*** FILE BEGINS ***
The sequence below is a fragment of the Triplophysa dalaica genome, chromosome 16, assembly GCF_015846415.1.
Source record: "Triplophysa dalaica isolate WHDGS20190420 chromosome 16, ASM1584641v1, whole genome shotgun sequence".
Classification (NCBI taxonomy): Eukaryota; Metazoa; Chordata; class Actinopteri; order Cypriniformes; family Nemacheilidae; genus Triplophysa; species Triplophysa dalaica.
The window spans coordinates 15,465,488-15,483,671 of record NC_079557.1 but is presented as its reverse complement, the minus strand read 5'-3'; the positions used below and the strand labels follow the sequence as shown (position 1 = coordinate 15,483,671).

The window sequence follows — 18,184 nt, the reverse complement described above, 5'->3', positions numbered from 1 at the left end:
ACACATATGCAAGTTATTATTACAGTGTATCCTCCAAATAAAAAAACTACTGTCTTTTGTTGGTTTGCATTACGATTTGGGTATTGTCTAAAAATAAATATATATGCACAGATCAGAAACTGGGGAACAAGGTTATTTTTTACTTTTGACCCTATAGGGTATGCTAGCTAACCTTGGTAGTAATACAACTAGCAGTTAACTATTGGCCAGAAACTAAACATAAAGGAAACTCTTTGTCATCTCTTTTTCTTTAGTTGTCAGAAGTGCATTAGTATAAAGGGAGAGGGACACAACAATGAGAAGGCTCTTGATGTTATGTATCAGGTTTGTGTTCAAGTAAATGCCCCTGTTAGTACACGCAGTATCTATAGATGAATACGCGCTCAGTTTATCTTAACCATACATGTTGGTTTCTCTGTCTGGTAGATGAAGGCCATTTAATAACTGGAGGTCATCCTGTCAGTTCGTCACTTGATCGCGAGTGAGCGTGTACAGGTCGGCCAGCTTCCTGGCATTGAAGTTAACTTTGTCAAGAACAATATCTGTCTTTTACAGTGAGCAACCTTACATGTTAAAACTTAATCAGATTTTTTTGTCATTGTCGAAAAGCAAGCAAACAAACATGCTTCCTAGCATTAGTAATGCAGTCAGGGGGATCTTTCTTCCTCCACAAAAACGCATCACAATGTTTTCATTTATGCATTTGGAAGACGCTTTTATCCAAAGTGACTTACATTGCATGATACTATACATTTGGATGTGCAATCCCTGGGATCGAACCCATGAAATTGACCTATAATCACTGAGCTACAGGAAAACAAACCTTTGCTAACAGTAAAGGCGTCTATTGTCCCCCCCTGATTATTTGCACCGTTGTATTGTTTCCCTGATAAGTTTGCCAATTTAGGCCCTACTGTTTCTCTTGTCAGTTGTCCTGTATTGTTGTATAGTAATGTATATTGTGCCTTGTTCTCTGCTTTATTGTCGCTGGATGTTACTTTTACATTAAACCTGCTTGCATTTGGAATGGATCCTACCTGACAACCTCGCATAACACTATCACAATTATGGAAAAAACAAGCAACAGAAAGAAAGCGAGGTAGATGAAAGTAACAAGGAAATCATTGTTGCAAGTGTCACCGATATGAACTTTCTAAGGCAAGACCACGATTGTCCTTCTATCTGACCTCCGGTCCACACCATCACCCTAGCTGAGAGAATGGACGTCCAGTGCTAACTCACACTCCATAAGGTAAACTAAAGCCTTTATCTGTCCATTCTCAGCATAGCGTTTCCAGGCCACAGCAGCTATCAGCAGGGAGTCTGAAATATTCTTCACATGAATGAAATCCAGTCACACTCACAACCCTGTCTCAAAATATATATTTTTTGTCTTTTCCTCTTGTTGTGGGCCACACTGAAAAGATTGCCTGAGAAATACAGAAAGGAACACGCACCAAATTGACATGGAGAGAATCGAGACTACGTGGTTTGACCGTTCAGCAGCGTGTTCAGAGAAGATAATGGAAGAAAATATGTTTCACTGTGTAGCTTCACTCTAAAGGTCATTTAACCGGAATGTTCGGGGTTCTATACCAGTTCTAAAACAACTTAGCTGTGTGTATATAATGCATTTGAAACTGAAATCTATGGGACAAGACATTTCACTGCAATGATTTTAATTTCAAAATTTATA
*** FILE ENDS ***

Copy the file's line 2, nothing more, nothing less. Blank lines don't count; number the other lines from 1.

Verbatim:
Source record: "Triplophysa dalaica isolate WHDGS20190420 chromosome 16, ASM1584641v1, whole genome shotgun sequence".